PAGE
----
Ottawa residents can look forward to improved broadband access thanks to a DragonWave wireless solution, the city’s largest network owner says.

Telecom Ottawa

announced Monday that it is deploying DragonWave Inc.’s AirPair Internet radios to extend the reach of its broadband service. The company was formed a year ago as a subsidiary of Hydro Ottawa Holding Inc. Telecom Ottawa has used the utility company’s fibre optic cable to build up a 250 km network connecting much of the Ottawa region. Its customers range from the municipalities, universities, schools and hospitals market (or MUSH), large enterprises, to other carriers.

However, even with access to so much cable, Telecom Ottawa was running into trouble reaching some potential customers. In spots where no cable network existed, would be too expensive to bring in, or when customers were looking for speedy service, the company decided to go with a wireless solution.

Wireless ethernet bridging, a quick and relatively easy solution to extending the reach of the network came with its own set of problems, says Telecom Ottawa executive vice-president Dave Dobbin. He says the company was unhappy with a number of unlicensed radios they’d deployed because of problems with interference from other traffic as well as general poor performance.

“”We had this one radio that come hell or high water would go down at 6:15 in the morning for ten minutes. Every morning. You could set your watch to it,”” he says. “”And no one could figure out why. We still don’t know why it did it.””

Dobbin says his company had heard of DragonWave’s AirPair radios through the Ottawa tech-grapevine and decided to give them a try three months ago. Deploying AirPair solved many of the performance problems the broadband provider was wrestling with.

“”We’ve had none, no problems. We’ve actually decided to standardize on them,”” Dobbin says.

The AirPair solutions are made up of point-to-point broadband radio that delivers full-rate 50-100 Mbps Ethernet IP-based services up to 10 miles without wires.

Many service providers like Telecom Ottawa are running into the problem of broadband demand outside of the fibre optic network, says DragonWave founder and CTO Erik Boch. When the choice is between waiting six to 12 months to provide services, the time it takes to lay down more cable or installing a wireless ethernet bridge in a matter of days the decision is easy, Boch says.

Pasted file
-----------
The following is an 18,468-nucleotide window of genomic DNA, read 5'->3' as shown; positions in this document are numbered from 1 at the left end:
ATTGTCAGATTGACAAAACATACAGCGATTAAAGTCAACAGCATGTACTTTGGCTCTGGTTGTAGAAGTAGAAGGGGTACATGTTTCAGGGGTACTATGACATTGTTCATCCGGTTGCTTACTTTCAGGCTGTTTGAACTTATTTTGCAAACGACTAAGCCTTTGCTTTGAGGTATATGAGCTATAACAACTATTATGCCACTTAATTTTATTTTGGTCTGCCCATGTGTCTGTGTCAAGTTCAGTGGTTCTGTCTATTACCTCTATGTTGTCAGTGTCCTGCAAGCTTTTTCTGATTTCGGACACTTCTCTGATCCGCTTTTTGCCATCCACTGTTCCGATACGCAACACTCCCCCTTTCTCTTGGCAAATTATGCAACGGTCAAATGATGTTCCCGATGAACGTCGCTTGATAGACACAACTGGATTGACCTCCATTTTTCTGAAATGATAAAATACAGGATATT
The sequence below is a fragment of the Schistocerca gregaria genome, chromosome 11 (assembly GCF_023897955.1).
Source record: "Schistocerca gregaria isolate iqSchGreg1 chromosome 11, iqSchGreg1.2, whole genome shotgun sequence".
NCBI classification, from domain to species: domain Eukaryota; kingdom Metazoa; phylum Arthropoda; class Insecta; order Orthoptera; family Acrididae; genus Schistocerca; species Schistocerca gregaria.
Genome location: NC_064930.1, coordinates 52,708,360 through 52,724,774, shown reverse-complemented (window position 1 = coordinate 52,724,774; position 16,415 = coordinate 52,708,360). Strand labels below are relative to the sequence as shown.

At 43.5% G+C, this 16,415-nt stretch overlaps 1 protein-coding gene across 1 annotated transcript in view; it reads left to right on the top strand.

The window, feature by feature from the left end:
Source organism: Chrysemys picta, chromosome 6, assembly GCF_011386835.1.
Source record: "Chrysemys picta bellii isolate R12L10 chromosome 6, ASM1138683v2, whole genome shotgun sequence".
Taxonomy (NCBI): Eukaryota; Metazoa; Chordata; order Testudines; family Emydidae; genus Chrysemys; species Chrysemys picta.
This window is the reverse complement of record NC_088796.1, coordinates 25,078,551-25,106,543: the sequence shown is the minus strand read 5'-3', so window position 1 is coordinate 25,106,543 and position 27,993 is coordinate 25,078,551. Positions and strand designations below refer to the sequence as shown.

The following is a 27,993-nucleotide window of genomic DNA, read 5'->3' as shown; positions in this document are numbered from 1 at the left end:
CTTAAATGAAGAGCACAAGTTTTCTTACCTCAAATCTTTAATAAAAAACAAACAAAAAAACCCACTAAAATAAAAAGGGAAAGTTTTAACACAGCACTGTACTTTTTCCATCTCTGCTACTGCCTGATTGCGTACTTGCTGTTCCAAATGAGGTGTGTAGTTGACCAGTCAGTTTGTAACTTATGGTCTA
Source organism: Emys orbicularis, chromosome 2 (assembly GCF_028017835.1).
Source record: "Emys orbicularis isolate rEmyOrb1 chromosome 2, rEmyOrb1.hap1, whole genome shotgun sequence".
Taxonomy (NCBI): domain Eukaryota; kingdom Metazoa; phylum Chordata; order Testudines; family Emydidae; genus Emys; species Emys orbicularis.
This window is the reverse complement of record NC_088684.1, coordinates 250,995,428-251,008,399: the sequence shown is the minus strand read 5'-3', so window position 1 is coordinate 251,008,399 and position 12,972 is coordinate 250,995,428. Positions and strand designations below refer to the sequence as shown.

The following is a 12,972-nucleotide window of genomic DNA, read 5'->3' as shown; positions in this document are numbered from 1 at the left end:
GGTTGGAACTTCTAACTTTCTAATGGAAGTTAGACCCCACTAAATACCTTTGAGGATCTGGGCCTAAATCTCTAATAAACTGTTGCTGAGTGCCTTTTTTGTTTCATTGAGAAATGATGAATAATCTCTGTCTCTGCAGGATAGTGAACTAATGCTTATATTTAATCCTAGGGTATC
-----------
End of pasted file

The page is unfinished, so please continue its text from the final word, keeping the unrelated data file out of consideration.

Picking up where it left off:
Most of Telecom Ottawa’s clients in the MUSH market have distributed resources. They require the same quality connection no matter where their buildings may be located, Boch says.

“”Just because your kid is in a suburban school in an older neighbourhood, doesn’t mean that they’re willing to get less information value out of their Internet connection than kids in some downtown school,”” he says.

DragonWave has seen a growing number of customers similar to Telecom Ottawa recently, but is also seeing critical mass building in extending broadband access to rural and remote areas under government initiatives. Boch also says that outside of the traditional enterprise and campus interconnects, supporting WiFi hot spots is becoming key markets for wireless networking product vendors.

“”They run into a problem where as their speeds go up and the deployment goes up the difficulty interconnecting those cells also goes up,”” he says. “”Once the first obvious spaces to put those cells are cherry-picked, the cells start to show up in all kinds of odd places that aren’t currently the beneficiaries of existing optical infrastructure.””

AirPair’s design (the radios don’t need server room installation) has allowed the company to take advantage of that market.

Dobbin says it’s no surprise.

“”Our people like them as compared to other radios. These things are seriously cool. The whole thing is a unit that you can just throw up on a pole and Bob’s your uncle,”” he says.

Comment: info@itbusiness.ca

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